4 Yoga Poses for Your Morning Flow


Superbloom Contributor
Poses for Your Morning Flow
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Establishing an energising morning routine helps lay the groundwork for feeling less stressed and more motivated during the day. We all want that! So, what’s the secret? Yoga.

Whether it’s a groggy Monday or the start of your weekend, focusing on your breath, while getting your body moving is an incredibly powerful tool to reduce anxiety and promote overall calmness. These poses are my staples for any morning yoga practice.

Cat & Cow Flow

How to do it:

Start on all fours with your back in tabletop position—stack your shoulders over your hips and your hips over your knees. Distribute your weight evenly through your hands and legs to neutralize your spine. Spread your fingers wide, so you feel the webbing in between start to stretch, while pressing the tops of your feet into your mat. On an inhale, tilt your tailbone towards the ceiling and expand your belly towards the floor, as you lift your gaze and pull your chest forward, squeezing your shoulder blades together behind you.

As you exhale, tuck your tailbone and pull your belly button towards your spine. Hollow out your chest, as you push the mat away with your hands, broadening your shoulder blades. Relax your neck, and draw your chin to your chest. Complete as many rounds as feels intuitive for you to wake up your body.

Why it works:

Cat & Cow flow stretches the back torso and neck, while massaging the spine and belly, helping to wake up digestion and prepare your body for additional movement.


Tadasana—Mountain Pose

How to do it

Stand with your big toes together with a slight sliver of space in between your heels, so that your second toes are parallel. Let your weight balance evenly on your feet. Engage your thighs by lifting your kneecaps and slightly tuck your tailbone down. Lift your belly button up and in towards your spine, and let your shoulder blades glide gently down your back. Avoid making a c-shaped curve in your low back. Widen your collarbones and hang your arms by your side.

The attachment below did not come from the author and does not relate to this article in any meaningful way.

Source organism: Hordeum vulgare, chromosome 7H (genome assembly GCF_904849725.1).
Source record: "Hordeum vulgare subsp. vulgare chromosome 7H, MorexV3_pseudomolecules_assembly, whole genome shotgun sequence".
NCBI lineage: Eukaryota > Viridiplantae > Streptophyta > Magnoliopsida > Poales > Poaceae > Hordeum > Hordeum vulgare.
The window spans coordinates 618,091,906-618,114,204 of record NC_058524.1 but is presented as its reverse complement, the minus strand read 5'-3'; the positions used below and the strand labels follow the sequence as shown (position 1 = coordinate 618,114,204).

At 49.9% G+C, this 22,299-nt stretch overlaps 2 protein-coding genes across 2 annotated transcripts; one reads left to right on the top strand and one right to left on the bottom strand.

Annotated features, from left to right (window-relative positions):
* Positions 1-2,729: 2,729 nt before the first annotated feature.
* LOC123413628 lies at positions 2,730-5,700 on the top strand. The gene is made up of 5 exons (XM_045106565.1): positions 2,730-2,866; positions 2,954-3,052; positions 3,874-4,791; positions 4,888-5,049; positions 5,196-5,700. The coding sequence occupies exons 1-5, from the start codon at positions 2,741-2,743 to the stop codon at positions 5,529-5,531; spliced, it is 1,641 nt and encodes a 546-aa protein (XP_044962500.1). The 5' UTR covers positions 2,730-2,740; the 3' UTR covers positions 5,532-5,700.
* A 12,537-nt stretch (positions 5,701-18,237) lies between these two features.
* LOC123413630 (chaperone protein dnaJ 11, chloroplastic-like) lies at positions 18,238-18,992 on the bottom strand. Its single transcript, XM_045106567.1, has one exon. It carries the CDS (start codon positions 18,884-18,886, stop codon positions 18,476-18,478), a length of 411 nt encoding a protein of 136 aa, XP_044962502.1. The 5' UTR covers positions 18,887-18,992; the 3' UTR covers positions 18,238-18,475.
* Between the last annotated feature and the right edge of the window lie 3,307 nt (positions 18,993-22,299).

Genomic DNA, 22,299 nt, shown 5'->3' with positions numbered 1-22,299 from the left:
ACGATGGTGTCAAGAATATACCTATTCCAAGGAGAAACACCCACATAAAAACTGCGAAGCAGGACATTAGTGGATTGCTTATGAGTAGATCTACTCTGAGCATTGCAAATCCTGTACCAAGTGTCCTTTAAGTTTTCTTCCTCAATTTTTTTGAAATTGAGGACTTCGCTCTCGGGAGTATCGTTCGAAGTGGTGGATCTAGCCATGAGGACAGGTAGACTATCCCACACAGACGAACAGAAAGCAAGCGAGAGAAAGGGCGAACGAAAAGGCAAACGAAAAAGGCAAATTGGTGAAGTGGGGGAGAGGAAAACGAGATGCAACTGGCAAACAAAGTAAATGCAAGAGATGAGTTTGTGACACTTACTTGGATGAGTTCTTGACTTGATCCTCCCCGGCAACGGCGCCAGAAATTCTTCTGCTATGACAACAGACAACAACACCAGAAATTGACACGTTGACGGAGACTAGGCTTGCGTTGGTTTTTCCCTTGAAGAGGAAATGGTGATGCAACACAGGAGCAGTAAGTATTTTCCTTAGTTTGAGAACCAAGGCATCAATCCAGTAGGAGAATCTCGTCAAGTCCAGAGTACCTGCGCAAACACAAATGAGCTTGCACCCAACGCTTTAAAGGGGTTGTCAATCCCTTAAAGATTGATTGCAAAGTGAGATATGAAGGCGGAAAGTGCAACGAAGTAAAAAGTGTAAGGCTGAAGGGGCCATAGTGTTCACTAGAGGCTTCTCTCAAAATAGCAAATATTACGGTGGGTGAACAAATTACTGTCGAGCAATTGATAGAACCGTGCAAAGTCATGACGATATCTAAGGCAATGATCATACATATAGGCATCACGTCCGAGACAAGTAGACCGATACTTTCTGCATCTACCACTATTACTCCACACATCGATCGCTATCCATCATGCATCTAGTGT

Why it works:

Mountain pose is the foundation of all standing poses. You can use it to improve your posture, as a resting pose between moves, and to set your intention for your practice and your day.


Ustrasana—Camel Pose

How to do it

Start in a kneeling position with your thighs hip-distance apart. Press down through the tops of your feet, and place your hands behind your low back, fingers pointing down. Keep your pelvis neutral, as you lift your chest upward. Inhale, and lift your gaze. Imagine a line on the ceiling. Then, follow the line from the top of your head towards the back of the room. Keep your chin and chest lifted and your thighs stacked over your hips as you bend. Avoid dropping your head all the way back. Focus on your breath; take deep inhales and slow open-mouth exhales to avoid feeling dizzy or lightheaded.

Why it works:

Camel pose is a huge heart chakra opener that can help build confidence and leave you feeling empowered and energized. It also helps alleviate back pain and can counteract the slouching and poor posture that often occur from sitting at a computer all day.


Supta Baddha Konasana—Reclining Bound Angle Pose

How to do it

Lie down on your back, and bring the soles of your feet together. Let your knees drop outward. Rest your hands on your belly or by your sides.

Why it works:

Our hips are our emotional center for creativity, self-expression, and well-being. Reclining Bound Angle helps relieve symptoms of stress, increase circulation in the lower abdomen, and boost range of motion in the hips. Introducing this pose can help spark motivation and inspiration for the day ahead.

To learn more about morning flow with Riv, follow her on Instagram @rivyourbestlife.


Superbloom Contributor
As a certified yoga teacher, Riv has fallen in love with inspiring her students through dharma and intentional movement. She works to conceptualize and curate a sacred space for all things healing, using her own perspective and journey as a foundation for sharing. She seeks to hold space for exploration through her trials and tribulations of redefining relationships with food, the physical body, and mental state.
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